There was a twinge of nostalgia when part of the action took place on Bleeker Street in New York City. Even though the film was shot about eleven years after I had moved from the city, it was still recognizable from when I lived there. I wish the camera had captured the full marquee of the Bleeker Street Theater. That was the last theater I visited before I left New York - a double feature of L'Eclisse and Puzzle of a Downfall Child, seen in the company of Richard Koszarski and his wife. Of course, there is always some nostalgia simply seeing the twin towers as well. Still, from what I had read and heard, New York City of the Eighties was not the same as it was during the early to mid-Seventies, and the changes were not for the better.

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I can't believe there would be anyone reading the title, Maniac Cop, and not figuring out what the movie is about. That said, the best way to watch this film might actually be with the commentary by William Lustig, writer-producer Larry Cohen, co-star Bruce Campell, and composer Jay Chattaway. Among the fun bits along the way is pointing out that Maniac Cop was something of a family affair with Lustig's uncle, Jake LaMotta, briefly seen as a detective checking out the first victim, played by Cohen's daughter, Jill Gatsby. Sheree North also appears as a crippled police woman operating the only computer in the police station, and unavoidably a little voice wonders if Marilyn Monroe would have appeared in such a role, in a low budget thriller, had she lived. Deserving of more than supporting roles is Tom Atkins, playing the police detective who almost solves mystery.

What is intriguing is that Maniac Cop combines the genres of police thriller and horror movie into a lightly entertaining package. For a significantly more intense comparison, one might want to see the two French Crimson Rivers films. Maniac Cop was not made for serious analysis, nor should it be examined too closely. Instead, think of this film as one of the better last examples of grindhouse cinema made before the grindhouses all closed.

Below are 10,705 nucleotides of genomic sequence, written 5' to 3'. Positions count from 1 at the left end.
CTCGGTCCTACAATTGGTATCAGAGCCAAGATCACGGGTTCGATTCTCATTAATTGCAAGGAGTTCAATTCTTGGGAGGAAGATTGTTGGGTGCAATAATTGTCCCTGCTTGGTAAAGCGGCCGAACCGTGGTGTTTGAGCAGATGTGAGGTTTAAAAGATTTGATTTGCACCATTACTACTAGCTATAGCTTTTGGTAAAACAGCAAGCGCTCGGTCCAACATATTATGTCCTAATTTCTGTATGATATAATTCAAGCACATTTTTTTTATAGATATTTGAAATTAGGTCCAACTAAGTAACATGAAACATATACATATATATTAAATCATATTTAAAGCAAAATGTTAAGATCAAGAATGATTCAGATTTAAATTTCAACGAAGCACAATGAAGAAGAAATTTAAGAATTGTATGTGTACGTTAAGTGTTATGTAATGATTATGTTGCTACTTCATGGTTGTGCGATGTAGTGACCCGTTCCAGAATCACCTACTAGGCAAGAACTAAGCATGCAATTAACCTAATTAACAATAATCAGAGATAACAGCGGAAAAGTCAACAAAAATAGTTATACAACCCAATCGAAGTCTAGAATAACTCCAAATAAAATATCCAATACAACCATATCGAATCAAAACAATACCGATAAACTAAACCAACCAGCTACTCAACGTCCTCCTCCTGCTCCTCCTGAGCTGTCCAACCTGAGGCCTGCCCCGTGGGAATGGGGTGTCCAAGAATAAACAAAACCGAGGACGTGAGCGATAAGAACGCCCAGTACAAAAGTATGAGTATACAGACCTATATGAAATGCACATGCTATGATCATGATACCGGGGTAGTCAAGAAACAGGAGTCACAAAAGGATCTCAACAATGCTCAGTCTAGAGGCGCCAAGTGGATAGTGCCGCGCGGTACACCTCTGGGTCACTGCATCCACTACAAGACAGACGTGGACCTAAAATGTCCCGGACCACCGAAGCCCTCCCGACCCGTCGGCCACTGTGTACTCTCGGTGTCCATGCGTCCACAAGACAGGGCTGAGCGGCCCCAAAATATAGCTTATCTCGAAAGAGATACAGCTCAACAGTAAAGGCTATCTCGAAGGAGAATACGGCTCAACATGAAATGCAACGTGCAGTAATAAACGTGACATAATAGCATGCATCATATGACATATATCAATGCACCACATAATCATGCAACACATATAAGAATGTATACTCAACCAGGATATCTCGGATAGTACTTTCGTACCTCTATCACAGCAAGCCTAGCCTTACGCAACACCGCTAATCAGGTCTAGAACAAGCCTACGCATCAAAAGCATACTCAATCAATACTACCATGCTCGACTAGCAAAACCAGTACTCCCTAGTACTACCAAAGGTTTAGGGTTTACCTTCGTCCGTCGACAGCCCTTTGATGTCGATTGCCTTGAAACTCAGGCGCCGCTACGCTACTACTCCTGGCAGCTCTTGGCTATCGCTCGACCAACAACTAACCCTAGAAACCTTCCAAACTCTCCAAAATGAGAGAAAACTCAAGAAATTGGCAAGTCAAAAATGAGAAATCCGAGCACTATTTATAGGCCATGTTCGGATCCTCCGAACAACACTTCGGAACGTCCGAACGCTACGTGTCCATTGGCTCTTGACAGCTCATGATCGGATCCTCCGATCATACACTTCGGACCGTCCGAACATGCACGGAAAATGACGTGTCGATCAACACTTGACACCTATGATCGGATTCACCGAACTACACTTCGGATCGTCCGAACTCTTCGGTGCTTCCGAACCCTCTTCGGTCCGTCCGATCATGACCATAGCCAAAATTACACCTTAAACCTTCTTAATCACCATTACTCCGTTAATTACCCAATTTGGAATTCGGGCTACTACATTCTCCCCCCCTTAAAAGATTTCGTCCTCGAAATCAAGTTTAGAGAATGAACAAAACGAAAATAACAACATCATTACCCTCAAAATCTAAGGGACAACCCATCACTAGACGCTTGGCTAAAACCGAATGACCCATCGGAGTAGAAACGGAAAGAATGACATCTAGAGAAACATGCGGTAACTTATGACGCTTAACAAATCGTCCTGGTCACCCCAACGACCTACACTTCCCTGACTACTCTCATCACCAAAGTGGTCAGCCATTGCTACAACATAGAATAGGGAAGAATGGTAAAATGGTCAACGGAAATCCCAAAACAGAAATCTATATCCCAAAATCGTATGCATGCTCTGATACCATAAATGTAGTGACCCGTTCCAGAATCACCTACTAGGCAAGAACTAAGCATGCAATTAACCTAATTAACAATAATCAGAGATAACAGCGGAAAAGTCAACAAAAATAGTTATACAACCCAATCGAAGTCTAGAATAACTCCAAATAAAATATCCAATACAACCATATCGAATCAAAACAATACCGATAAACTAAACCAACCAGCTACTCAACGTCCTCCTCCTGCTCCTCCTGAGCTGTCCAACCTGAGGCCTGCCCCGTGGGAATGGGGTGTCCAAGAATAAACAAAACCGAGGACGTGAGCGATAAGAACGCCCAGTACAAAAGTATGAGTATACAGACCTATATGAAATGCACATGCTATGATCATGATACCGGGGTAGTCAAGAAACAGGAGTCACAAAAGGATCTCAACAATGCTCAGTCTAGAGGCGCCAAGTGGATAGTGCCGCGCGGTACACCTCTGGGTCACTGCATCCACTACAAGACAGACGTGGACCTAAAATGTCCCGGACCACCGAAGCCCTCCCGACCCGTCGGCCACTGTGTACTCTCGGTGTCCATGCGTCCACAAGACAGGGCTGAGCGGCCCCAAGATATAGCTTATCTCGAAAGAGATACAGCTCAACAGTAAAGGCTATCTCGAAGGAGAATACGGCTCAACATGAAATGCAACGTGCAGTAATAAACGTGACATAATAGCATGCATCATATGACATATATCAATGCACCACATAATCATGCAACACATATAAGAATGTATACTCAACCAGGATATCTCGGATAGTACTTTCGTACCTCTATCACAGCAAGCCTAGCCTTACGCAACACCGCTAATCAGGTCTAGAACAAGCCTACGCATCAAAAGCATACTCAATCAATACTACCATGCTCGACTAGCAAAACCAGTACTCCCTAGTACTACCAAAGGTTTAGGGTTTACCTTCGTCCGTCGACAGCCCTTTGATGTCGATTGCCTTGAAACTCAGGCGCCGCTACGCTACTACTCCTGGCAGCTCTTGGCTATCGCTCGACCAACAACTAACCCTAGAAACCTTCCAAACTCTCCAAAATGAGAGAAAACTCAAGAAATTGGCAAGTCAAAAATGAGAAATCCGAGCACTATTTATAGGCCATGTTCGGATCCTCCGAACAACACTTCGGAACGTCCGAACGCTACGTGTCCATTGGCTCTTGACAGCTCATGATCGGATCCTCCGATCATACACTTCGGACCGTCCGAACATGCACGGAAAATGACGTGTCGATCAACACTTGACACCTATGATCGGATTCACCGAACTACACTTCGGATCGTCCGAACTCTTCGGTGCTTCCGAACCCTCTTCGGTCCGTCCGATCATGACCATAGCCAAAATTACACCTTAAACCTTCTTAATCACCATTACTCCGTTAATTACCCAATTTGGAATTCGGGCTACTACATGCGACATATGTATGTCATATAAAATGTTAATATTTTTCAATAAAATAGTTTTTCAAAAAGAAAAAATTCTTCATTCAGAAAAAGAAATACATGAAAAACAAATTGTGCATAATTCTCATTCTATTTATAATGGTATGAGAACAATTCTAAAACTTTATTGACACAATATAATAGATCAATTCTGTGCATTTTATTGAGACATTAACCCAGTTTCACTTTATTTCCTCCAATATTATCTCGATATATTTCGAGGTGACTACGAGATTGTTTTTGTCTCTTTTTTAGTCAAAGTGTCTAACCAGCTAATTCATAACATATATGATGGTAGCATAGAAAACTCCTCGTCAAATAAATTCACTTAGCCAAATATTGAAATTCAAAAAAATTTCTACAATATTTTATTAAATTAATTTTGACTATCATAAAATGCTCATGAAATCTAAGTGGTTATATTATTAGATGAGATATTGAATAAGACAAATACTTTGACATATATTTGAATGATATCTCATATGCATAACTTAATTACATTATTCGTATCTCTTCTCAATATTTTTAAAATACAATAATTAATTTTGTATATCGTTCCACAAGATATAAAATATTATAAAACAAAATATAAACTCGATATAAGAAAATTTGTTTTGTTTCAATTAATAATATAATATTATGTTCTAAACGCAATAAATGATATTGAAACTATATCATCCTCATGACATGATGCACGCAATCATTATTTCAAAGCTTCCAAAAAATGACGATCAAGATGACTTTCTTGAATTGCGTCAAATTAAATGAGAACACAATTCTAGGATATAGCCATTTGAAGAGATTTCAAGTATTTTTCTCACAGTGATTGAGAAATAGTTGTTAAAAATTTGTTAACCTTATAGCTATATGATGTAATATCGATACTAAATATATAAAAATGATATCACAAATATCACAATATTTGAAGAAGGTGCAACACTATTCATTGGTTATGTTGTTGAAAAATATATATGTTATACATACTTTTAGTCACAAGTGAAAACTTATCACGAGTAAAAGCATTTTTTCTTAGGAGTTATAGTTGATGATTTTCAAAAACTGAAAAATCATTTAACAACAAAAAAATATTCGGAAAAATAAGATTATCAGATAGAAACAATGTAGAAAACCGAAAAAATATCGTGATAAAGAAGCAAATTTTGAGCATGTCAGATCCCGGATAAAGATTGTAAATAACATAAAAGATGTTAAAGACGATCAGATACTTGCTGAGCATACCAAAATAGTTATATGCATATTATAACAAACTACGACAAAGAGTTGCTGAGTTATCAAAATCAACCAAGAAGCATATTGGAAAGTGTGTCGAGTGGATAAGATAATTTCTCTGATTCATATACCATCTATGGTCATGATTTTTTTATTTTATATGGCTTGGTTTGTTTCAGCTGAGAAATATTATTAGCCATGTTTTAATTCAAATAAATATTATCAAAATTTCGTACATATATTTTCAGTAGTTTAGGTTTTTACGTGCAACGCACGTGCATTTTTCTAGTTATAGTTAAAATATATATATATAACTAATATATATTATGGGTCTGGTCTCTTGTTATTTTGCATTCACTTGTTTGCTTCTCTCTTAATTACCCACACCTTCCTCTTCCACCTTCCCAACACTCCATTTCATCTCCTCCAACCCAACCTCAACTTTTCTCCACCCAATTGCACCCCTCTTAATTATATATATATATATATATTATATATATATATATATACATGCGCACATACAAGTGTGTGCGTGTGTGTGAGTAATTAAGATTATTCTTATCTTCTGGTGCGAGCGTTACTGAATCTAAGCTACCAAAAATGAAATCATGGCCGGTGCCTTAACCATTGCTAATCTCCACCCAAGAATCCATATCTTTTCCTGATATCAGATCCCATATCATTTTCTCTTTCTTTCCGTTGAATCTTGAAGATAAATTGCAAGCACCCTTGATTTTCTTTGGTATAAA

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Posted by Peter Nellhaus at 12:06 AM

July 19, 2009

Coffee Break

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Ori Sivan and Ari Folman in Waltz with Bashir (Ari Folman - 2008)

Posted by Peter Nellhaus at 12:05 AM

July 16, 2009

Being Hal Ashby and two later films

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Being Hal Ashby: Life of a Hollywood Rebel
Nick Dawson - 2009
The University Press of Kentucky

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The Slugger's Wife
Hal Ashby - 2006
Columbia Pictures Region 1 DVD

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Lookin' to Get Out
Hal Ashby - 1982/2009
Warner Brothers Region 1 DVD

For myself, it seemed like Hal Ashby could do no wrong during the Seventies. My first of Ashby's films, seen as a student film critic, was Harold and Maude. Living in New York City, oblivious to the pulse of the rest of the country, I was unaware of how Ashby's film fared critically or commercially. This was black humor both dark and very funny, and I named Harold and Maude as one of the best films of 1971. I later caught up with Ashby's directorial debut, The Landlord soon after. The one Ashby film that is my favorite is The Last Detail, the odyssey about two military police escorting a petty thief to the brig, only to realize that metaphorical shackles are as restrictive as real ones. Additionally, I knew some of the cast members who essentially played themselves as Nichiren Shoshu Buddhists. I had another "degree of separation" from Hal Ashby when I had the opportunity to speak briefly with Julie Christie at Telluride in 1974. Christie was filming Shampoo at the time, and described Ashby as gentle.

Christie was not alone in her assessment of Hal Ashby. His usually soft-spoken manner is attested to by several people in Nick Dawson's biography. What makes this biography a bit different from other show business biographies is that it more deeply discusses the business as well as the show. More than simply a chronology of events, Dawson explains the politics of show business, that is to say the union rules for editors and directors, the decision making processes at the studios, and the various other aspects that affect a movie from the first proposal to the final cut. Also discussed are several films Ashby did not make including One Flew over the Cuckoo's Nest and Tootsie.